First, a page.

The function of the Morris County Surrogate includes administrating wills, estates, and trusts of Morris residents. The Surrogate is elected for a five year term under the New Jersey State Constitution and is a Chancery Division clerk of the New Jersey Superior Court. The Surrogate presides over the filing of wills that appoint executors, in order to transfer a decedent's real and personal property. The county Surrogate appoints an administrator to an estate where there is no will.
The Morris County Surrogate's office is fully staffed from 8:30 A.M. to 4:30 P.M. Monday through Friday. All inquiries will be gladly addressed by the Surrogate and his staff at 973-285-6500.
A will is a legal document that designates the distribution of an individual's estate upon death. An individual must be at least eighteen years of age in order to execute a will. This document specifies how property is to be divided and to whom it shall be distributed and who is in charge. If an individual does not have a will, an appointed administrator distributes the estate according to the laws of the State of New Jersey. It is therefore very important for individuals over the age of eighteen to have a will, in order to protect specific interests and intentions concerning the distribution of their property.
As a general rule, a will is probated in the state and county in which the decedent is a legal resident at the time of death.
Whatever type of will is executed, it should be kept in a safe place that is accessible in case of an emergency or upon the testator's death. Executors, family members, or those close to the testator should be aware that the will exists and where it is kept.
A standard will is one that is written, signed by the testator, and witnessed by two individuals. A standard will also contains an attestation clause that declares it to be that last will of the testator.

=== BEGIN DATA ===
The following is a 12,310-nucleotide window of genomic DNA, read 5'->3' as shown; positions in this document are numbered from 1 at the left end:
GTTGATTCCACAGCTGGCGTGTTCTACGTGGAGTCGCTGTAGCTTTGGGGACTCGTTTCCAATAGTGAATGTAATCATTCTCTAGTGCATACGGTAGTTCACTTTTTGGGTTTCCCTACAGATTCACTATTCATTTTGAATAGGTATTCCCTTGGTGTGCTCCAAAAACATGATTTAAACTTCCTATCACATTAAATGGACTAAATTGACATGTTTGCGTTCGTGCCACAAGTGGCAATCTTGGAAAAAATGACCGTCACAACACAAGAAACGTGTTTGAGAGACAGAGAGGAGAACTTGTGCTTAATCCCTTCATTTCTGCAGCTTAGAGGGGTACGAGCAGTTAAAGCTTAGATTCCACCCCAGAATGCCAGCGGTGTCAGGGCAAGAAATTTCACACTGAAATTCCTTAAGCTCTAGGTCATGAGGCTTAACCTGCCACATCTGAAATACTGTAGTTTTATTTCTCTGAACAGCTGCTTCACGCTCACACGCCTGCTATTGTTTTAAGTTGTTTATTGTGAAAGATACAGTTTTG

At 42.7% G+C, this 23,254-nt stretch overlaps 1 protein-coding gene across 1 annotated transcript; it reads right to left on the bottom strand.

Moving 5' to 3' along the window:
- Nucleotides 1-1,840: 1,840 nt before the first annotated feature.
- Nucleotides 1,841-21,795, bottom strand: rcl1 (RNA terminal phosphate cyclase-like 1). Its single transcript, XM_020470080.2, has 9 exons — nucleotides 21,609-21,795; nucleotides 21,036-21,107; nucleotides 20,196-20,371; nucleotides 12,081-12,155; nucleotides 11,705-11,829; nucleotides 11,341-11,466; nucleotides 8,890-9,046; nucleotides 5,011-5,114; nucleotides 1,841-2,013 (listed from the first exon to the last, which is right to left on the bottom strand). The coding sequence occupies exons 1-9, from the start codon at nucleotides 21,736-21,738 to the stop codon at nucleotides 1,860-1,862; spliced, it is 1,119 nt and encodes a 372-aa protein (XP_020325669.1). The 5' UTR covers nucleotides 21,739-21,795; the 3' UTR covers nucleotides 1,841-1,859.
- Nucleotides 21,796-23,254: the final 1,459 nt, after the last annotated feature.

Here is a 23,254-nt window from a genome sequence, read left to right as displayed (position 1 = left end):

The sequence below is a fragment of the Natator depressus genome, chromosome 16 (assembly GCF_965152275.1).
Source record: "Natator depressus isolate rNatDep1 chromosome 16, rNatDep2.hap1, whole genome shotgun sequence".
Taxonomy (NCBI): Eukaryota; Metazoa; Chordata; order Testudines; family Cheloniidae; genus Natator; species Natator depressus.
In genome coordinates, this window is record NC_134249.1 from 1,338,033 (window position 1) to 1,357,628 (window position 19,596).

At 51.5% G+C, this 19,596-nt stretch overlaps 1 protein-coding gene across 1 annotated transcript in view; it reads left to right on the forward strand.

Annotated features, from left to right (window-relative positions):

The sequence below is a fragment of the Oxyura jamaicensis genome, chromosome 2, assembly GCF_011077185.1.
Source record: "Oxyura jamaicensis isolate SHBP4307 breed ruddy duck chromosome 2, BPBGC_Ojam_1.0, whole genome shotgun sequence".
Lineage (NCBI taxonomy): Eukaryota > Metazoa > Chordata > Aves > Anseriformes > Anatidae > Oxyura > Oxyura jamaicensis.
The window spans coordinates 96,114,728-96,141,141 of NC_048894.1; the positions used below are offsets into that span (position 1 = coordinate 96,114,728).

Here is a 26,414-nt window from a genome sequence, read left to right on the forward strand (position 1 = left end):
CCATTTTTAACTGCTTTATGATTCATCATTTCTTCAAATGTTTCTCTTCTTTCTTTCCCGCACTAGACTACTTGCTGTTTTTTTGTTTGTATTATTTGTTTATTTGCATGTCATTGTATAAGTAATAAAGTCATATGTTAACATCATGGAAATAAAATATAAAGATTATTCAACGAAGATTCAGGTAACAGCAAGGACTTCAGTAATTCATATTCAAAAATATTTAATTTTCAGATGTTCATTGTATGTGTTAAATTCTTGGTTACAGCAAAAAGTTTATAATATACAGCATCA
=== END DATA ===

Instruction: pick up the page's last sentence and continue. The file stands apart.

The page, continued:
A self-proving will is a standard will whose witnesses sign at the time the will is notarized. This will includes an Acknowledgement and Affidavit Relating to Execution of the Will that is attached to the original will. Having a self-proving will eliminates the need for witnesses to appear before the Surrogate in order to have the will admitted to probate.
A holographic will is one that bears no witnesses. Such a will must be signed by the testator. A holographic will can be admitted to probate only in Superior Court, and in the manner prescribed by the Rules Governing the Courts of New Jersey. This type of will is more vulnerable to challenge.
A will is a legal document that is not effective unless properly prepared. Individuals should not undertake to execute a will unless they are knowledgeable about the requirements of a legally enforceable will, or have had an opportunity to consult legal advice. The process of executing a will can be simple, but certain items should be kept in mind while going through this process.
A codicil is an addition or supplement to the original will that adds to or replaces part of the original will. A codicil is offered to probate in addition to the original will and must make reference to the original will. A codicil is often used when a testator undergoes some change in his or her life such as a marriage, divorce, birth or death of a child or a witness or executor,purchase or sale of real property, or a change in financial status. Changes in the federal estate or state inheritance tax laws may also warrant a codicil. An executed will should be reviewed upon the occurrence of any of the above events to evaluate the need for a codicil or a new will.